But now, Google appears to want more control. The report indicates Google wants to do a better job of competing throughout the market. They want to compete with Apple on the high end, but also seem concerned that manufacturers haven't put enough effort into quality budget phones. The article at Droid-Life argues, "We all know that Nexus phones will never be household items until Google puts some marketing dollars behind them. Will a top-to-bottom approach finally push them to do that?"

Privacy

Ask Slashdot: How Do I Reduce Information Leakage From My Personal Devices? 255

Mattcelt writes: I find that using an ad-blocking hosts file has been one of the most effective way to secure my devices against malware for the past few years. But the sheer number of constantly-shifting server DNs to block means I couldn't possibly manage such a list on my own. And finding out today that Microsoft is, once again, bollocks at privacy (no surprise there) made me think I need to add a new strategic purpose to my hosts solution — specifically, preventing my devices from 'phoning home'. Knowing that my very Operating Systems are working against me in this regard incenses me, and I want more control over who collects my data and how. Does anyone here know of a place that maintains a list of the servers to block if I don't want Google/Apple/Microsoft to receive information about my usage and habits? It likely needs to be documented so certain services can be enabled or disabled on an as-needed basis, but as a starting point, I'll gladly take a raw list for now.
Cellphones

Exploitable Backhole Accidentally Left In Some MediaTek-based Phones (ndtv.com) 79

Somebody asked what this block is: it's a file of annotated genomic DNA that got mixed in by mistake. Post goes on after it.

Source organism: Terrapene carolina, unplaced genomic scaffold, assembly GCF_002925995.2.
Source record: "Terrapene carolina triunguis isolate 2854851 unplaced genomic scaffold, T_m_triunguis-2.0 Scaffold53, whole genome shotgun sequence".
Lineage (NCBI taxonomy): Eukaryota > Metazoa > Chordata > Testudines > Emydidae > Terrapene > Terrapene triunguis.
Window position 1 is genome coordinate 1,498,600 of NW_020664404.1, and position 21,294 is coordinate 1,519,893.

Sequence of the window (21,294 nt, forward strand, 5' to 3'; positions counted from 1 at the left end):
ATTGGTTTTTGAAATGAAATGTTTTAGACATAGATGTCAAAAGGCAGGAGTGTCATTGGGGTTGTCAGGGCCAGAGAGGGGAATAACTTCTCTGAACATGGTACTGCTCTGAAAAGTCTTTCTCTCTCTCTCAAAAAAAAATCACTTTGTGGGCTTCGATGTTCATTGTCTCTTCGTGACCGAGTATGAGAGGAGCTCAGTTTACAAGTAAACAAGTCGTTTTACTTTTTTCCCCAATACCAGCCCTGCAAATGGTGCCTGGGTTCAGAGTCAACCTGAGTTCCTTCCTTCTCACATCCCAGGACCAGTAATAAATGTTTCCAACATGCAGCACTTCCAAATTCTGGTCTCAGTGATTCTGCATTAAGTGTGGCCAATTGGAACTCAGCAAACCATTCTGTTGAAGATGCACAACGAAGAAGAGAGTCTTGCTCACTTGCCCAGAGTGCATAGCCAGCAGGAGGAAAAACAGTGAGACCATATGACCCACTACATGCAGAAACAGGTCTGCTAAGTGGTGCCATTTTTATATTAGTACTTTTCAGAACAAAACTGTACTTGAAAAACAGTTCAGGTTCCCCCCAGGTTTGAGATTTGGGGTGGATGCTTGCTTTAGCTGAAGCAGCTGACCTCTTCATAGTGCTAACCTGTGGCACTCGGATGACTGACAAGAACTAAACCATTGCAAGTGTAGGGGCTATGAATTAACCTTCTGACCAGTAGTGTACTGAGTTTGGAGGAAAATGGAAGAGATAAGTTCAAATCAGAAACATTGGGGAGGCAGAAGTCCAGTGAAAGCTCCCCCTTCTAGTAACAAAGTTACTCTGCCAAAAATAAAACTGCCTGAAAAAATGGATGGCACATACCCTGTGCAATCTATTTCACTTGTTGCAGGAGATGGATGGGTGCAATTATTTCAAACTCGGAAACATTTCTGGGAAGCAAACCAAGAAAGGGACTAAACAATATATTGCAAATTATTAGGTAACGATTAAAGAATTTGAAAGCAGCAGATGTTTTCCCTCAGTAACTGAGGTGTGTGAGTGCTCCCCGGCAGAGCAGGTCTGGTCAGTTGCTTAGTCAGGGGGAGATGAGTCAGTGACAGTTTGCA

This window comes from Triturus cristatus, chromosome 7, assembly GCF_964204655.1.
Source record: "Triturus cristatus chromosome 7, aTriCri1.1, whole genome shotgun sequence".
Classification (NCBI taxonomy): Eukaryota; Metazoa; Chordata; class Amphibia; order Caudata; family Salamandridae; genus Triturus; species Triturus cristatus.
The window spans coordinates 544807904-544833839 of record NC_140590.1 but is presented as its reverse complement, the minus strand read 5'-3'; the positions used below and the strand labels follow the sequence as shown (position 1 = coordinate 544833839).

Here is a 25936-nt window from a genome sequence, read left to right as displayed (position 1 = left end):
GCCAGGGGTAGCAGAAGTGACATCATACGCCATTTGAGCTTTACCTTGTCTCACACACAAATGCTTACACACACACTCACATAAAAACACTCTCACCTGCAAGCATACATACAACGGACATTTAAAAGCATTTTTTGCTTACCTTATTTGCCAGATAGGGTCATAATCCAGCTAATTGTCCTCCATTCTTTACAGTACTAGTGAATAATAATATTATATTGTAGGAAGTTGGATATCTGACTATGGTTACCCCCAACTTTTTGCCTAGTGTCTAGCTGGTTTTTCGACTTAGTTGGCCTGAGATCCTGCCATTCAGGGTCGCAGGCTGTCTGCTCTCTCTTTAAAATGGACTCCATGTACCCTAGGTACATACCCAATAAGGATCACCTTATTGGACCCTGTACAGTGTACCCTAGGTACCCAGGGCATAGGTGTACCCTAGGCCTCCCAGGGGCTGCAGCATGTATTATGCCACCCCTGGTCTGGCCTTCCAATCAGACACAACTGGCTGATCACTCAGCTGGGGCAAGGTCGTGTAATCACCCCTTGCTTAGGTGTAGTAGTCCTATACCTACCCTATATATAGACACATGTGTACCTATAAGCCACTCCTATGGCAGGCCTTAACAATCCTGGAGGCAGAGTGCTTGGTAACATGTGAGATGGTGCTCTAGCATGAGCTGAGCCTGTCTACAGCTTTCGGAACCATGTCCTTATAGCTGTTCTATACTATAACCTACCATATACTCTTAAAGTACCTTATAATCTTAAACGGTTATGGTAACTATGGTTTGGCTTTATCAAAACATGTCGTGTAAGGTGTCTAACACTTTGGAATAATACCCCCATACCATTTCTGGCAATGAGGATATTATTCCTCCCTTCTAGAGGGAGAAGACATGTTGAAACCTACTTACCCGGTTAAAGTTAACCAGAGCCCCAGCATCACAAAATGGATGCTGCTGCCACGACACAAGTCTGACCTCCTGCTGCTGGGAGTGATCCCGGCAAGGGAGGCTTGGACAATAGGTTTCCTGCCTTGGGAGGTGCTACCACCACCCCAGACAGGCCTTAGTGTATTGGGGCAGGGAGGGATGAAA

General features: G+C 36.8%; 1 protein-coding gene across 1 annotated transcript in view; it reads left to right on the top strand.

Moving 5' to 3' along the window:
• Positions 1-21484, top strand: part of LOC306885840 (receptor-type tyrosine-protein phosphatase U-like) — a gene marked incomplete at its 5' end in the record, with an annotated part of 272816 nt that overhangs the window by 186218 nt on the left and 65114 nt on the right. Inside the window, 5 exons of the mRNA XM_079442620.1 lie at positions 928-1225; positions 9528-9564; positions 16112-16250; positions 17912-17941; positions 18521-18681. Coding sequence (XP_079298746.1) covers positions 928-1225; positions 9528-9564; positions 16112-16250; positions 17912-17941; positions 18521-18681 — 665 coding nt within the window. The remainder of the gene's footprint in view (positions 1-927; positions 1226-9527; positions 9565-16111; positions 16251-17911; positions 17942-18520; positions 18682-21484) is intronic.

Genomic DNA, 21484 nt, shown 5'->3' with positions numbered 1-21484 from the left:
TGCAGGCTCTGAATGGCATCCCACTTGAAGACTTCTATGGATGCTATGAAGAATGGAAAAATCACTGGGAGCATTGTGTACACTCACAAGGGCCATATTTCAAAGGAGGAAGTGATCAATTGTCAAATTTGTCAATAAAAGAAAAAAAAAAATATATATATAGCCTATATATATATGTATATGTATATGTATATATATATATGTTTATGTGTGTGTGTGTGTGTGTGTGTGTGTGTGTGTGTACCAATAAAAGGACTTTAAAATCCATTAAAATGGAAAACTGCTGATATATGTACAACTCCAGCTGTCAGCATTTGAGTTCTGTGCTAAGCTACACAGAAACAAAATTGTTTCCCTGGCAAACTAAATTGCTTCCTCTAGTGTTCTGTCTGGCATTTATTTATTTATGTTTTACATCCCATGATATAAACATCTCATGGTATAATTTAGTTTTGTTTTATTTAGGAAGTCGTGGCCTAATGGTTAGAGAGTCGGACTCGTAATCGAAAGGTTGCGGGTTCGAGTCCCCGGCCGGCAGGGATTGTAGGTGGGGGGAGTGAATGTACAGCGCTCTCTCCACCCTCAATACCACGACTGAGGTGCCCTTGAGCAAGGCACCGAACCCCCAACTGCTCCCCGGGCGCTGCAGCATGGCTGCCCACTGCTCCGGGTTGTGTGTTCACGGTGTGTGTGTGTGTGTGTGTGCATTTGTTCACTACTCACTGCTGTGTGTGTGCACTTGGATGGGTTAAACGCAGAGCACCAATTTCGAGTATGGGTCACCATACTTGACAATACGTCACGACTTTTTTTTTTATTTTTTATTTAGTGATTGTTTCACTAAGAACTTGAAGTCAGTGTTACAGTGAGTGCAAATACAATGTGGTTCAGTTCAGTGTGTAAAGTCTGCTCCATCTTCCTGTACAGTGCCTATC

Lirodon writes: MediaTek has confirmed findings by security researcher Justin Case, who discovered that some devices running Android KitKat on MediaTek processors (often used in lower-cost devices) had a debug function, meant to be removed on production devices, accidentally left in by their manufacturer. This hole could be used to trivially gain root access, among other possibilities.
Android

LG G3 'Snap' Vulnerability Leaves Owners At Risk of Data Theft (betanews.com) 39

Mark Wilson writes: Security researchers have discovered a vulnerability in LG G3 smartphones which could be exploited to run arbitrary JavaScript to steal data. The issue has been named Snap, and was discovered by Israeli security firms BugSec and Cynet. What is particularly concerning about Snap is that it affects the Smart Notice which is installed on all LG G3s by default. By embedding malicious script in a contact, it is possible to use WebView to run server side code via JavaScript. If exploited, the vulnerability could be used to gather information from SD cards, steal data from the likes of WhatsApp, and steal private photos.
Cellphones

Apple Developing Wireless Charging For Mobile Devices (thestack.com) 132